Whether it was the blood of slaves or of Nelson, rum soaks into the pages of battlefields from Haiti to Yorktown, from the Somme to Gallipoli, from Trafalgar to Jutland, liquid history as well as liquid sunshine. Still, even if rum may not shape our history so directly now, in these stressful times a therapeutic response to history is to hang loose and savor yet another tot of the global spirit that still has its warm heart in the Caribbean.

"Life Needs the Caribbean," claimed the post-September 11 travel ads trying to coax timorous Americans over the border. And what is the Caribbean without rum -- the only common essential factor apart from sunshine in that richly multicultural region whose current poly-lingualism reflects its historical role as a great power battleground.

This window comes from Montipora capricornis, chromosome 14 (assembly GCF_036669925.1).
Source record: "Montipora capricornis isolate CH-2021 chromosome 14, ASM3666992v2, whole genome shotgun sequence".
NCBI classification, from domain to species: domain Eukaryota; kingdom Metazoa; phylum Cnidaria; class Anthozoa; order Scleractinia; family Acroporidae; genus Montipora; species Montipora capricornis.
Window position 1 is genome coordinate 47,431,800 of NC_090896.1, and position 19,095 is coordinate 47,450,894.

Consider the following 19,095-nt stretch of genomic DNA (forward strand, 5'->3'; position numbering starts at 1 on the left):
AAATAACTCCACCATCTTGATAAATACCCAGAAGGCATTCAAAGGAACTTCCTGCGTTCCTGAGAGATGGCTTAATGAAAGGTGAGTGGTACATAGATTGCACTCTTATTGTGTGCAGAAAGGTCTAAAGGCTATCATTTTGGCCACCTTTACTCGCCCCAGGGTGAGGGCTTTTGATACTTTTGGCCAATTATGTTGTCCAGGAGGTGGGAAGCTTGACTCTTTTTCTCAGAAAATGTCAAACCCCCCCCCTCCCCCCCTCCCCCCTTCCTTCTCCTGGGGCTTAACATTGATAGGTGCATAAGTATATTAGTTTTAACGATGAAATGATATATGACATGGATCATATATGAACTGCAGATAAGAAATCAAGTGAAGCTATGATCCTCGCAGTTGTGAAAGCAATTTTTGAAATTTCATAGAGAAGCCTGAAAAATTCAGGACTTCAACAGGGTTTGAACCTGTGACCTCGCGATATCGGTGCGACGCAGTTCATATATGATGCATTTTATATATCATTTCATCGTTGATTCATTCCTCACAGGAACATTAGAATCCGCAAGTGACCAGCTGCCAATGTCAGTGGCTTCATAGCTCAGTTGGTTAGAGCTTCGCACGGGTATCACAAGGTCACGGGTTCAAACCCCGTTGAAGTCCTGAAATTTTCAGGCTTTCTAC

Reprinted with permission from Rum: The Spirit of 1776 by Ian Williams; Nation Books; 2005 .

Ian Williams writes on the United Nations for AlterNet. His work has appeared in Foreign Policy in Focus, the Nation and Salon.